New Devolution Deal (Peterborough and Cambridgeshire): An Update

A new devolution deal for a Combined Authority (Peterborough and Cambridgeshire with directly-elected Mayor) appears to offer more money and greater local decision-making. On closer examination, it is a poor deal, introducing a new tier of local government, reducing democratic oversight and providing very little new money after administrative costs are taken into account.


The possibility of a Devolution Deal for Cambridgeshire, Peterborough, Norfolk and Suffolk was first mooted by George Osborne in his budget speech in 2016. This quickly fell apart as an idea as the Council Leaders could not agree that this area made a sensible grouping. For the last few months officers and Leaders have been working on a Deal for the area covering Cambridgeshire and Peterborough. A proposal was firmed up during late Autumn and in late November all the local District and County Councils covering Cambridgeshire and Peterborough voted to move forward with the Devolution Deal.

A non-negotiable element was the direct election of a Mayor to lead the Combined Authority from next May. In return for having a Mayor, the Government has promised an extra £20 million a year for the next 30 years to be spent on local infrastructure plus an additional £170 million for new affordable homes (£70m in Cambridge, £100m in the rest of the area).

The cost

The set - up costs will be £1.5million, including a mayoral office and staff costing £881,000 per year. This will have to be paid each year from the so-called £20 million. In addition, the cost of the election (every four years) will be £765k.

The benefits

The package was ‘sold’ to the councillors on the basis that it will not only provide more money in the short term but will place us favourably for further deals in the future. We would also have the power of ‘leverage’ i.e. the possibility of taking out loans for infrastructure projects with the guarantee of regular repayments from our grant from central government.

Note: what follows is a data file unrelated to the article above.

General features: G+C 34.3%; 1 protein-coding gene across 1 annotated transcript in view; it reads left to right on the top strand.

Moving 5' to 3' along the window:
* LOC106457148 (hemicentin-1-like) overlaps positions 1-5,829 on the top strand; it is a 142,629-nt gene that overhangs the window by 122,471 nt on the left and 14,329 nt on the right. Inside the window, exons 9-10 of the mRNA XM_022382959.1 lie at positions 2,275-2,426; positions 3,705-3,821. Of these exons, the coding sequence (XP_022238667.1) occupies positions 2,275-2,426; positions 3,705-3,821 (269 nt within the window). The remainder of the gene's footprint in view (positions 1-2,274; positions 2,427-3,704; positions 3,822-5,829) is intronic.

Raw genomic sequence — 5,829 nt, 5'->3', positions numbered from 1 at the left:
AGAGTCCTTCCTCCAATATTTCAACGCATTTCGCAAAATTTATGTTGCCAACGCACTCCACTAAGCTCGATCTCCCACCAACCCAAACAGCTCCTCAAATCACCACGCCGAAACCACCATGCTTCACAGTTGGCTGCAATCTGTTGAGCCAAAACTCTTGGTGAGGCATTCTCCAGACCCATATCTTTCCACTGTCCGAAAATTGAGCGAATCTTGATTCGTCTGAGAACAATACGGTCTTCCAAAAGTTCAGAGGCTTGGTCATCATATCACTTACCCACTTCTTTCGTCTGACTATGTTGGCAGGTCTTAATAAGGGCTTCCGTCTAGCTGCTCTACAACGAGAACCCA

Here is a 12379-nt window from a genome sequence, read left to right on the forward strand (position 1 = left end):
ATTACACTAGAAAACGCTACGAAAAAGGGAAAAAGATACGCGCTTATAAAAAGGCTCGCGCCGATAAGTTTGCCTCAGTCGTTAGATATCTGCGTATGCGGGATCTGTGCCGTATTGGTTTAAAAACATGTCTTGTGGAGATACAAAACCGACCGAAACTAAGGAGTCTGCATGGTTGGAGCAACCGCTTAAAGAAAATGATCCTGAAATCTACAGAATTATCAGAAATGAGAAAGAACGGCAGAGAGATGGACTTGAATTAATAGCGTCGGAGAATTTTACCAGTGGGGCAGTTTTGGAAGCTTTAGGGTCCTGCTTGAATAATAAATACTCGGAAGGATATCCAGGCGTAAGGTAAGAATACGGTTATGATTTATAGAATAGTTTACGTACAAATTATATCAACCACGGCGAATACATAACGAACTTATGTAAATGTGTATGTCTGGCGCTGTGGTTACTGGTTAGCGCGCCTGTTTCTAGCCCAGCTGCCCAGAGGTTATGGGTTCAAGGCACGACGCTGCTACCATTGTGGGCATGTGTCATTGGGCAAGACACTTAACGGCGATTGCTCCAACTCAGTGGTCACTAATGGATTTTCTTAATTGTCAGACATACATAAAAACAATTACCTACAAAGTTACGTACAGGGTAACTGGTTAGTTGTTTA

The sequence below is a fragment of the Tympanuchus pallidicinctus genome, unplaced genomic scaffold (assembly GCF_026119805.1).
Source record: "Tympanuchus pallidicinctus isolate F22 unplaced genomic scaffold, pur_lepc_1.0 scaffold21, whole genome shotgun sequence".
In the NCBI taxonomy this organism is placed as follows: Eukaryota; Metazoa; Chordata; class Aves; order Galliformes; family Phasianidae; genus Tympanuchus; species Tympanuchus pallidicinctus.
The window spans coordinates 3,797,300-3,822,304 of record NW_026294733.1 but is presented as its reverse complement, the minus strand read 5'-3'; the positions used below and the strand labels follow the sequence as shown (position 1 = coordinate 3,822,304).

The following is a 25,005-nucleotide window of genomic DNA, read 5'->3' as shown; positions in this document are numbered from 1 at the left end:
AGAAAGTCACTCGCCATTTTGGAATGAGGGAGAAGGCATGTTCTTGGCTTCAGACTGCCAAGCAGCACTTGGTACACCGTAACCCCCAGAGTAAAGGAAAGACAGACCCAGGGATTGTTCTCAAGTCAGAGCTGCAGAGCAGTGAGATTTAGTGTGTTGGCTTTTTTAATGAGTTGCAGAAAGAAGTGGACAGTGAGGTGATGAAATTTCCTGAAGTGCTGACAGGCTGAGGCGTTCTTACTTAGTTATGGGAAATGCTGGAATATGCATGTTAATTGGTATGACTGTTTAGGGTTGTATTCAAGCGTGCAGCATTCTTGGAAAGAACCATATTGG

The scope of the Mayor’s role

The headline is ‘to support economic growth, development of local infrastructure and jobs’. It looks as though this will mainly be in terms of housing, road and rail projects. For roads, mention is made of up-grading the A14/A142 junction, the A10 and the A47 as well as the Ely North junction. Reference is made also to Wyton, St. Neots, Wisbech Garden Town. For rail there will be new rolling stock, improvements on the Kings Lynn, Cambridge and London route.

In addition there is also to be the creation of a Peterborough University, a Peterborough Enterprise Zone, co-design with government of a National Work and Health programme, a skills and apprenticeship budget and further integration of local health and social care resources.

The disadvantages

The Lib Dems on all the constituent councils were clear that they felt the deal was flawed and that the additional layer of a new Combined Authority and an elected Mayor are unnecessary. The extra money sounds generous initially but when you allow for modest inflation over the next 30 years, deduct running costs and spread it over seven councils, it amounts to less than an extra 1% spending power. The prospect of today’s government pre-committing the next five governments seems unlikely. Indeed in the recent Autumn Statement, they said: The government will meet the commitments on public spending set out for this Parliament: including commitments to priority public services, to international development and defence, and to pensioners. The government will continue to constrain public spending in the next Parliament to reach a balanced budget and live within its means. The commitments itis able to make on protecting public spending priorities in the next Parliament will need to be determined in light of evolving prospects for the fiscal position. The government will do this at the next Spending Review.

The wish-list of schemes and projects got some councillors very excited but it is self-evident that, with every mile of dual carriage way costing about £15 million,  it is self-evident that huge extra central government grants would be needed to bring these about. The small additional budget that the Mayor will have will not help to reduce the cuts to the routine public services that people have come to expect in recent years. The Mayor will have the power to raise his/her own precept but little is known yet about the constraints on that power.

We also were uneasy about the lack of scrutiny of the Mayor though some concessions have been achieved in getting cross-party representation on a scrutiny panel.

We fear that this Deal will disempower councillors in the lower tiers, will evade the greater public scrutiny that comes through the present system, will put more power into the hands of fewer people (probably of the same political party).

It could well be time for a more radical reorganisation of local government structures to abolish the current council arrangements for Peterborough, Cambridge City, the districts and the county and replace them with two unitary authorities. Please see a separate article about this on our website: (to be uploaded shortly).

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